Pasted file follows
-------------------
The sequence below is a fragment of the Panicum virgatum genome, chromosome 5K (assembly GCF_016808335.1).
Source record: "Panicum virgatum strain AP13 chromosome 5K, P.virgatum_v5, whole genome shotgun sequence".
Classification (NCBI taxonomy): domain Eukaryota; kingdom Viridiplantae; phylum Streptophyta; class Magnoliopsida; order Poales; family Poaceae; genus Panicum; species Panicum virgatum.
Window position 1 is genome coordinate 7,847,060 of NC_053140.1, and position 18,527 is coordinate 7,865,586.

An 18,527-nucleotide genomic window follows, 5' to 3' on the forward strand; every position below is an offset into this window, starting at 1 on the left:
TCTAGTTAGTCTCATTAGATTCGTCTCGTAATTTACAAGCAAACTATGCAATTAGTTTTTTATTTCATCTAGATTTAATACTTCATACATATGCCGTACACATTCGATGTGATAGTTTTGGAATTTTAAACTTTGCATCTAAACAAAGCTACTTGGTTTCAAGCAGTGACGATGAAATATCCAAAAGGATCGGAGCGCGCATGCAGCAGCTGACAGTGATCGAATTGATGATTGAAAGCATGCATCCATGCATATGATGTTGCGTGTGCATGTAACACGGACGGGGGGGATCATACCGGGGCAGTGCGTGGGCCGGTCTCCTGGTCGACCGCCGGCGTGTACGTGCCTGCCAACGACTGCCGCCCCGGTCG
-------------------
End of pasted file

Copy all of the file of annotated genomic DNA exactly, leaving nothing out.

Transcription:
The sequence below is a fragment of the Panicum virgatum genome, chromosome 5K (assembly GCF_016808335.1).
Source record: "Panicum virgatum strain AP13 chromosome 5K, P.virgatum_v5, whole genome shotgun sequence".
Classification (NCBI taxonomy): domain Eukaryota; kingdom Viridiplantae; phylum Streptophyta; class Magnoliopsida; order Poales; family Poaceae; genus Panicum; species Panicum virgatum.
Window position 1 is genome coordinate 7,847,060 of NC_053140.1, and position 18,527 is coordinate 7,865,586.

An 18,527-nucleotide genomic window follows, 5' to 3' on the forward strand; every position below is an offset into this window, starting at 1 on the left:
TCTAGTTAGTCTCATTAGATTCGTCTCGTAATTTACAAGCAAACTATGCAATTAGTTTTTTATTTCATCTAGATTTAATACTTCATACATATGCCGTACACATTCGATGTGATAGTTTTGGAATTTTAAACTTTGCATCTAAACAAAGCTACTTGGTTTCAAGCAGTGACGATGAAATATCCAAAAGGATCGGAGCGCGCATGCAGCAGCTGACAGTGATCGAATTGATGATTGAAAGCATGCATCCATGCATATGATGTTGCGTGTGCATGTAACACGGACGGGGGGGATCATACCGGGGCAGTGCGTGGGCCGGTCTCCTGGTCGACCGCCGGCGTGTACGTGCCTGCCAACGACTGCCGCCCCGGTCG